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With: Alec Baldwin, Chevy Chase, Jane Curtin, Al Franken, Rudolph Giuliani, Ralph Nader, Will Ferrell, Tina Fey, Amy Poehler, Chris Rock, Maya Rudolph, Andy Samberg, Lorne Michaels
Written by: n/a
Directed by: Bao Nguyen
MPAA Rating: NR
Running Time: 82
Date: 06/12/2015
IMDB

Live from New York! (2015)

3 Stars (out of 4)

Isn't That Special?

By Jeffrey M. Anderson

Bao Nguyen's documentary Live from New York! makes the case that TV's "Saturday Night Live," which began in 1975 and recently celebrated its 40th year, has, in its own way, documented that portion of American history. Yet the documentary's own scant 82 minutes hardly has enough time to support this thesis in any but a most cursory way; it's a subject deserving, perhaps, of a long PBS mini-series. But there's still enough here to make it worth a watch, especially given the high caliber of interview subjects and the (still funny) clips.

Nguyen begins quickly with an assessment of the show's sexual and racial politics. In the show's first year, it had three women (Jane Curtin, Gilda Radner, and Laraine Newman) and one black man (Garrett Morris). Curtin is here, saying that she felt like an equal, but Julia Louis-Dreyfus says that, in later years, she felt like she was in a "boys' club" and didn't have much of an opportunity (although she also confesses that she began the show without being entirely ready for it). Morris, as well as show creator/producer Lorne Michaels, admit that he did not have very much to do. Chris Rock is also here, but he doesn't say much about his own experience.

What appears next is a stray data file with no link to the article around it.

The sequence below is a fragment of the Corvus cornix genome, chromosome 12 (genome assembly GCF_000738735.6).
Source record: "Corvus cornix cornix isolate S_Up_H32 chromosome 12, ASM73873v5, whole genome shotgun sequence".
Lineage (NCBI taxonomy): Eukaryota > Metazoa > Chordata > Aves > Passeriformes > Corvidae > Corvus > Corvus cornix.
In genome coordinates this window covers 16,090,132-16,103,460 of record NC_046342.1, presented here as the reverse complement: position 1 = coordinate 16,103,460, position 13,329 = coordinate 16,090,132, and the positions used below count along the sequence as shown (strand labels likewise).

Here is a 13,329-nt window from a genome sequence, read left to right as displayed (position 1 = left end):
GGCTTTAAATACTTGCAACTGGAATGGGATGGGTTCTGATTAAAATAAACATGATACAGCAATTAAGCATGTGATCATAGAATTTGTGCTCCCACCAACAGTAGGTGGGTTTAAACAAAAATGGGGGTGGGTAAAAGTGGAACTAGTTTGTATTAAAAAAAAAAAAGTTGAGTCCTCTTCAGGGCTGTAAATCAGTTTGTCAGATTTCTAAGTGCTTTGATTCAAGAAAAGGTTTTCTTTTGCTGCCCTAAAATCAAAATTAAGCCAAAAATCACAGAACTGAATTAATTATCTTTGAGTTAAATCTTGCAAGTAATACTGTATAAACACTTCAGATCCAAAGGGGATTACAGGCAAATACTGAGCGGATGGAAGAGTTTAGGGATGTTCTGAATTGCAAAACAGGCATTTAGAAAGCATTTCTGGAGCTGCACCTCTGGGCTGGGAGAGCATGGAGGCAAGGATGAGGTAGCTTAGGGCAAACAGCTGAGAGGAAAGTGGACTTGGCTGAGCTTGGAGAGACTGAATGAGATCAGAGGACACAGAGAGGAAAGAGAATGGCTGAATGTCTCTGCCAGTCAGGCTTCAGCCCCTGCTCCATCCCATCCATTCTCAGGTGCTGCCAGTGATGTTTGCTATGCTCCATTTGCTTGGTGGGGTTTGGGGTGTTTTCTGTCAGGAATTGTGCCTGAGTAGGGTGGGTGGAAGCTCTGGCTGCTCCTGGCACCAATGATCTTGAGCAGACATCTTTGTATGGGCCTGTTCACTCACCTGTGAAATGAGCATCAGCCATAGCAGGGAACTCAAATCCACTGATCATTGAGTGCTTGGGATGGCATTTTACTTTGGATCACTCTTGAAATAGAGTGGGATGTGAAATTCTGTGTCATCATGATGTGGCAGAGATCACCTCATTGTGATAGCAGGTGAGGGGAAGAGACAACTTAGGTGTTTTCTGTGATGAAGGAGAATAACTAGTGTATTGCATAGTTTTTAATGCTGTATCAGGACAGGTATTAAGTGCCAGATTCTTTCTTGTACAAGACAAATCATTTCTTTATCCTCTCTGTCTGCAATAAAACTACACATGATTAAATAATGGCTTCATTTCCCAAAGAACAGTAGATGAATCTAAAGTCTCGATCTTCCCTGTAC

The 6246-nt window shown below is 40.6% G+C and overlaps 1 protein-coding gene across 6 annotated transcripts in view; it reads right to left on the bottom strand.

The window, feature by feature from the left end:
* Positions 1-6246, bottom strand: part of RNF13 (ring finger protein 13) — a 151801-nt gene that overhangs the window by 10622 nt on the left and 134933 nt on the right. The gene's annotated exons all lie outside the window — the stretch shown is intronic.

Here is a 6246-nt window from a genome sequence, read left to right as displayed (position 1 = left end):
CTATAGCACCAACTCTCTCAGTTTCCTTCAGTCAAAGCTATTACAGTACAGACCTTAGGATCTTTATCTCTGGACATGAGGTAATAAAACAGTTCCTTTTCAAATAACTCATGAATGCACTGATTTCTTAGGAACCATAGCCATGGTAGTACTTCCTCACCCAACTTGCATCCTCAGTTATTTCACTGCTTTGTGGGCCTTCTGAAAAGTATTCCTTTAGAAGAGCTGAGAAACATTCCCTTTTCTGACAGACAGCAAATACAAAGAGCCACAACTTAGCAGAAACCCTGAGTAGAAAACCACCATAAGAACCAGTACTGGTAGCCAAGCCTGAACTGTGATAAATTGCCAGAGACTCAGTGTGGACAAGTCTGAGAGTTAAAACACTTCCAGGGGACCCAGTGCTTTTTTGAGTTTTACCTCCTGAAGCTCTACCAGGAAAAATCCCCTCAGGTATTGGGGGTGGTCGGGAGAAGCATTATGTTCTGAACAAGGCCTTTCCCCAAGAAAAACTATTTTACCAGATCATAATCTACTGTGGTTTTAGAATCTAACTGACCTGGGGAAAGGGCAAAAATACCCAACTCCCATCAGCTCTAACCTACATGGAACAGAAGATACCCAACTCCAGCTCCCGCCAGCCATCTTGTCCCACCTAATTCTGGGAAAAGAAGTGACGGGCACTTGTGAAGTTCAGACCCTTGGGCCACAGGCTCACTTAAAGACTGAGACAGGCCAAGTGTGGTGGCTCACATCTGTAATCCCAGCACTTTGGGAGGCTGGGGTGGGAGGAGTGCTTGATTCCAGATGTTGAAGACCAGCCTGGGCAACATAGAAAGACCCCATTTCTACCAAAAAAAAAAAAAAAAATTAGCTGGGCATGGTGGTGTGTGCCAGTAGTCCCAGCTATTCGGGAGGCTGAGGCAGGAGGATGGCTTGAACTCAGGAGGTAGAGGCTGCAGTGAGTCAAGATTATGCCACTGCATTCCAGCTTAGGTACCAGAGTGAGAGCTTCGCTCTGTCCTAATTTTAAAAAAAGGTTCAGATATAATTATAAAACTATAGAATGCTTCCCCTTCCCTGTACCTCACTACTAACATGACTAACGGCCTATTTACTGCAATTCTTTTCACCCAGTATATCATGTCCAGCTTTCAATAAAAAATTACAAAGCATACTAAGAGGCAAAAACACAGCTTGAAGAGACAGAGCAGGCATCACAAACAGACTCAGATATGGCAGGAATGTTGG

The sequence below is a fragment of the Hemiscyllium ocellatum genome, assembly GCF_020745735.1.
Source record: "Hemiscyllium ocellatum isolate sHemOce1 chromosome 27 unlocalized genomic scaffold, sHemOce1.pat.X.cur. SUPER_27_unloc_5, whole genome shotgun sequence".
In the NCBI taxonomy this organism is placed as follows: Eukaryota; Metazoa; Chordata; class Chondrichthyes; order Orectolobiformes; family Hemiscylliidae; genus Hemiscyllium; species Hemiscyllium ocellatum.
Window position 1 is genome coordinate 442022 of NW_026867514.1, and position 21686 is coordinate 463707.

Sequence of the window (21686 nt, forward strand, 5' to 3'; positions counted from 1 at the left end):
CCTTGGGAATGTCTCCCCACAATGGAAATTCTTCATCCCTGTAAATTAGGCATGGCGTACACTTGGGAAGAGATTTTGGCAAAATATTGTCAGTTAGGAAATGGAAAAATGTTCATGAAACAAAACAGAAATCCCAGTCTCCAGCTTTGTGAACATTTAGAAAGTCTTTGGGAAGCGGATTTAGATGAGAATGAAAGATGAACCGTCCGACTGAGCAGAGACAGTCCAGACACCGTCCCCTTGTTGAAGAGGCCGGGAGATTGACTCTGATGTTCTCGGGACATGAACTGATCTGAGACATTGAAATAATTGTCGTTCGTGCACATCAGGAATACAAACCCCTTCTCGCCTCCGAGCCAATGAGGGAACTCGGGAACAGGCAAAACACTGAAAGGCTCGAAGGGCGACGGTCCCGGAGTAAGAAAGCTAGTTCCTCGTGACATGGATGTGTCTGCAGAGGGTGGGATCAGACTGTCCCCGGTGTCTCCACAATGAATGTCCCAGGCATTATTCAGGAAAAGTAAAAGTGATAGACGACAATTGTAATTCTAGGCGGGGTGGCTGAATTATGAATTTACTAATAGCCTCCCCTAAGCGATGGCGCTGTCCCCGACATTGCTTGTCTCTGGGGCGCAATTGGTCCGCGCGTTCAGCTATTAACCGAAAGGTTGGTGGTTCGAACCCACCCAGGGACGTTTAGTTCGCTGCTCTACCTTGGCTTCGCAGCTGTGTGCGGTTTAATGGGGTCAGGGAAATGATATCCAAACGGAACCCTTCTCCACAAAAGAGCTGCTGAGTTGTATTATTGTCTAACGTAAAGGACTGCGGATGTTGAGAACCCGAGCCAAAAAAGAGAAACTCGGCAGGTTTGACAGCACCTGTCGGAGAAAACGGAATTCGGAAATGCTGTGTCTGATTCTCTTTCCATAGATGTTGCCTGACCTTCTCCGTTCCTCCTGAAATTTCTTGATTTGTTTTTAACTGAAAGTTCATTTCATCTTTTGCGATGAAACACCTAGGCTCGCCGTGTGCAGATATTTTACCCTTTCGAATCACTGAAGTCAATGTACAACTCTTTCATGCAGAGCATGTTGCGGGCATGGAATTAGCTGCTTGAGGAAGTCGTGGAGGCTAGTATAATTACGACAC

The documentary touches on some of the show's controversial moments, such as Sinead O'Connor ripping up the picture of the Pope, but doesn't add much more than, "yeah... that happened." It spends a large chunk of time on politics, and portrayals of political figures. Dana Carvey talks about how he established the speech patterns of the first George Bush, and Will Ferrell confesses his fears that his doofus version of George W. Bush may have helped the real-life president's popularity. Real-life politicians Al Gore, Ralph Nader, and Rudy Giuliani are interviewed. Perhaps more relevant is the discussion of how the show decided to proceed after the events of 9/11.

It wraps up with a brief acknowledgment of the internet age, and how short clips like Chris Parnell and Andy Samberg's masterpiece "Lazy Sunday" (or Samberg and Justin Timberlake's "Dick in a Box") began to go viral online. (Samberg is interviewed here.)

Other interviews include Chevy Chase (looking quite unwell), Tina Fey and Maya Rudolph (who talk about their women-power era on the show), frequent hosts (Alec Baldwin), musical guests (Paul Simon), and some of the show's writers and other behind-the-scenes talent (Robert Smigel, Al Franken, Akira Yoshimura, etc.).

The movie doesn't have time for any full-length clips. It ignores so many things, including the roles of the guest hosts or the musical guests, and it leaves out entire seasons. (Eddie Murphy's remarkable achievements only warrant a single mention.) It also doesn't spend very much time going behind the scenes of any particular episode, showing us just how much work goes into the show. But what's here is still worth a few smiles and a couple of laughs.

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